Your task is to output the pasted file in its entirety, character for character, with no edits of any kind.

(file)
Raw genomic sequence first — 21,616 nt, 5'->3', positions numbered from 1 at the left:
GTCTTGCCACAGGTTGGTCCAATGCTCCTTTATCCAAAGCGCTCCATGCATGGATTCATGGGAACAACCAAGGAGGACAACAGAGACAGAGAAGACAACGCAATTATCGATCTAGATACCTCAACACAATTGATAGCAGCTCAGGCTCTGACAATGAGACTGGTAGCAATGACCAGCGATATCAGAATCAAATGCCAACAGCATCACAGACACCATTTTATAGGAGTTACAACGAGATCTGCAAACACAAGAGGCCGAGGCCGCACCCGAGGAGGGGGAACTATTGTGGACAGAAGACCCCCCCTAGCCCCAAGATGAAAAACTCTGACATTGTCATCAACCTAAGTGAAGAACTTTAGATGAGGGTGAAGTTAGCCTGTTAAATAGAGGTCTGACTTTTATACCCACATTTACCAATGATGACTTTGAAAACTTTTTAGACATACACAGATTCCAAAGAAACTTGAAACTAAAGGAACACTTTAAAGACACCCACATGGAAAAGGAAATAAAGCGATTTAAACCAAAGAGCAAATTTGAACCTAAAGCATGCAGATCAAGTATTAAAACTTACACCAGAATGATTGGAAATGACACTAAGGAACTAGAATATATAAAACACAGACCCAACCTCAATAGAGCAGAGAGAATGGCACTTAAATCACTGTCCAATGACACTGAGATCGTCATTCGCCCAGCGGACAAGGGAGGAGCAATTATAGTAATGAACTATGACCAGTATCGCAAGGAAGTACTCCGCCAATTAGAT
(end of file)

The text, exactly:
Raw genomic sequence first — 21,616 nt, 5'->3', positions numbered from 1 at the left:
GTCTTGCCACAGGTTGGTCCAATGCTCCTTTATCCAAAGCGCTCCATGCATGGATTCATGGGAACAACCAAGGAGGACAACAGAGACAGAGAAGACAACGCAATTATCGATCTAGATACCTCAACACAATTGATAGCAGCTCAGGCTCTGACAATGAGACTGGTAGCAATGACCAGCGATATCAGAATCAAATGCCAACAGCATCACAGACACCATTTTATAGGAGTTACAACGAGATCTGCAAACACAAGAGGCCGAGGCCGCACCCGAGGAGGGGGAACTATTGTGGACAGAAGACCCCCCCTAGCCCCAAGATGAAAAACTCTGACATTGTCATCAACCTAAGTGAAGAACTTTAGATGAGGGTGAAGTTAGCCTGTTAAATAGAGGTCTGACTTTTATACCCACATTTACCAATGATGACTTTGAAAACTTTTTAGACATACACAGATTCCAAAGAAACTTGAAACTAAAGGAACACTTTAAAGACACCCACATGGAAAAGGAAATAAAGCGATTTAAACCAAAGAGCAAATTTGAACCTAAAGCATGCAGATCAAGTATTAAAACTTACACCAGAATGATTGGAAATGACACTAAGGAACTAGAATATATAAAACACAGACCCAACCTCAATAGAGCAGAGAGAATGGCACTTAAATCACTGTCCAATGACACTGAGATCGTCATTCGCCCAGCGGACAAGGGAGGAGCAATTATAGTAATGAACTATGACCAGTATCGCAAGGAAGTACTCCGCCAATTAGAT